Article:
No matter how well you've planned everything else, you can't control the weather. So why waste time worrying about it?
That was my motto when I was a bride and it served me well. At this time four years ago, I was about to get married, and I was facing some ugly weather conditions. I'd picked an August date for my outdoor ceremony because August is usually warm and dry in Michigan. But then Michigan proceeded to have the coldest summer on record since the 1930s. The week leading up to my wedding, it rained every day and the temperature stayed in the low 60s. My poor bridesmaids were set to wear strapless, knee length gowns in sweatshirt weather.
On the night before my wedding, someone asked me if I was worried about the rain, and I told them (honestly) that I wasn't. I figured the thing that would make my wedding day a failure or a success would be my attitude more than anything else. If I, the bride, was happy and calm, everyone else would be too. And if it really poured buckets and drenched us, everyone would remember how I smiled and laughed through it all.
At our rehearsal dinner, one of Griffin's friends got up and gave a beautiful toast. He knew some people were worried the rain might ruin our plans, but he had a different perspective. He'd grown up among the Maasai people in Africa. Their region is very dry, and they treasure every drop of water. When it rains, all the families and tribes gather together to celebrate. And if it rains on your wedding day, you are considered especially blessed. So, he said, we would be very blessed indeed to have rain on our wedding. This led to my dad getting up and talking about how there was a thunderstorm on his wedding day and his marriage was one of his greatest blessings. Pretty awesome huh?
Of course, we also had a backup plan. If it rained, we could have the ceremony in the tented reception area. It wasn't exactly what I wanted, but, again, it was out of my hands.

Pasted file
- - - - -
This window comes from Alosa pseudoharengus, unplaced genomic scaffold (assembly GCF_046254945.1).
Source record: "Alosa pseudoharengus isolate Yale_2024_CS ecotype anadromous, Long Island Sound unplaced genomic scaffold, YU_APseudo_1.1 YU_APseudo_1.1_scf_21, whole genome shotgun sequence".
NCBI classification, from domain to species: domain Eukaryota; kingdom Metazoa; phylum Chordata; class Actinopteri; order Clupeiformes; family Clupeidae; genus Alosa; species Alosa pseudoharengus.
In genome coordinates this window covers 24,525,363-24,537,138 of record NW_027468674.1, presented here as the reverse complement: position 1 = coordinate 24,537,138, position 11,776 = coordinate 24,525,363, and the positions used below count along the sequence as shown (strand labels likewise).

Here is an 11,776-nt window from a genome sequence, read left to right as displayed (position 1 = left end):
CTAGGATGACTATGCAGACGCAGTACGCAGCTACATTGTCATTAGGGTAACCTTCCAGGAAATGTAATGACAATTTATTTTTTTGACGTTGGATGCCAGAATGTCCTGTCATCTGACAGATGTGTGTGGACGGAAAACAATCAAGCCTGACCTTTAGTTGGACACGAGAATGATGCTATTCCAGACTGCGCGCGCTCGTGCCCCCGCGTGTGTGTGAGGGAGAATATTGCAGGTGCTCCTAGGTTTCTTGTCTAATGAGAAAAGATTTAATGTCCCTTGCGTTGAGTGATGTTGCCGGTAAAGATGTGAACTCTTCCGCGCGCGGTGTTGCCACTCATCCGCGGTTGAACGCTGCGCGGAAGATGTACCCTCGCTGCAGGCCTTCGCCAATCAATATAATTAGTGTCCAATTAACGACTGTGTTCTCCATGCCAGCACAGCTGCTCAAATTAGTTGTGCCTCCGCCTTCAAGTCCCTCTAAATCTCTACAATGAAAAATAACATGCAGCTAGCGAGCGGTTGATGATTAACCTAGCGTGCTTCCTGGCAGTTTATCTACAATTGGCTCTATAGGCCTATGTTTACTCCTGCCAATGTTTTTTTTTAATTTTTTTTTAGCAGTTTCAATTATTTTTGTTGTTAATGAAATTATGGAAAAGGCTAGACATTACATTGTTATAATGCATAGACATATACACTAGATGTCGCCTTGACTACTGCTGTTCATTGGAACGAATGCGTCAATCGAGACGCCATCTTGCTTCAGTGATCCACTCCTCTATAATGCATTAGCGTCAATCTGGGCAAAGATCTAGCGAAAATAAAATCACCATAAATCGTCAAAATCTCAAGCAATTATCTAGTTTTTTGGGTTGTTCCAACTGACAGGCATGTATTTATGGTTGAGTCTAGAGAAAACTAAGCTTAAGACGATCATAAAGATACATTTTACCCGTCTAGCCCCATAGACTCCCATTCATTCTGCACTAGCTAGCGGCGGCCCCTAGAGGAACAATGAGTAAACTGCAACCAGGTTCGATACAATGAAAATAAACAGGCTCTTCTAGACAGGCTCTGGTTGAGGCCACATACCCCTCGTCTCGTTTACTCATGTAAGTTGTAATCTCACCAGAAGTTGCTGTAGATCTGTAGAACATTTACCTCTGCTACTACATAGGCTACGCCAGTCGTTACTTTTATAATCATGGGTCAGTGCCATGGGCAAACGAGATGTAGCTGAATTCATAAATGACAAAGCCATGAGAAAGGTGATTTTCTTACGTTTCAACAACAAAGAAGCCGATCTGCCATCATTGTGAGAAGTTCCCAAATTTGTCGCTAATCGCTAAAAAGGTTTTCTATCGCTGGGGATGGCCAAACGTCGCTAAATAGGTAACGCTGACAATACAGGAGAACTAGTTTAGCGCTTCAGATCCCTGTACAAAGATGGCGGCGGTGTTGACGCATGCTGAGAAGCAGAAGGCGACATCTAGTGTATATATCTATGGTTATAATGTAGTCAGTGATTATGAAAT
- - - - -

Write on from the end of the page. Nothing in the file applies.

On my wedding day, it did drizzle a bit in the morning. But about an hour before my ceremony, it warmed up, the clouds rolled back, and we even had a few rays of sunshine. After cocktails, the guests went into the tent for the reception, and then a gentle rain started.
Since then, I've photographed quite a few weddings where rain was a factor--including one Hurricane Irene wedding. In every case, my motto held true--if the bride was happy, no one worried about rain.
Still, there are a few things you can do to be prepared. Most importantly: have a backup location for your outdoor events (ceremony, portraits, cocktail hour, etc.) Most venues have a location on site that they use in case of rain. Second, keep a few supplies on hand: extra shoes for the bride (maybe some awesome Hunter boots), ziploc bags to protect phones and other electronics inside purses and pockets, and cute matching umbrellas for the wedding party.
If you send someone out to buy umbrellas, keep in mind that white or clear ones are the best for photos. Colored umbrellas cast their hue onto the faces of the people below, and dark umbrellas block light and put faces in shadow.
I bring umbrellas to every wedding for the bride and groom to use in case of rain. I recently busted them out for Micah and Becky's post-ceremony portraits. There was a light drizzle, so we scrapped our planned location and moved to a vine-covered gazebo.
Aren't those lovely? And we never would have stopped at this location if it hadn't rained. So remember, stay calm, be flexible, keep some white or clear umbrellas nearby, and you'l have a great time on your wedding day no matter the weather.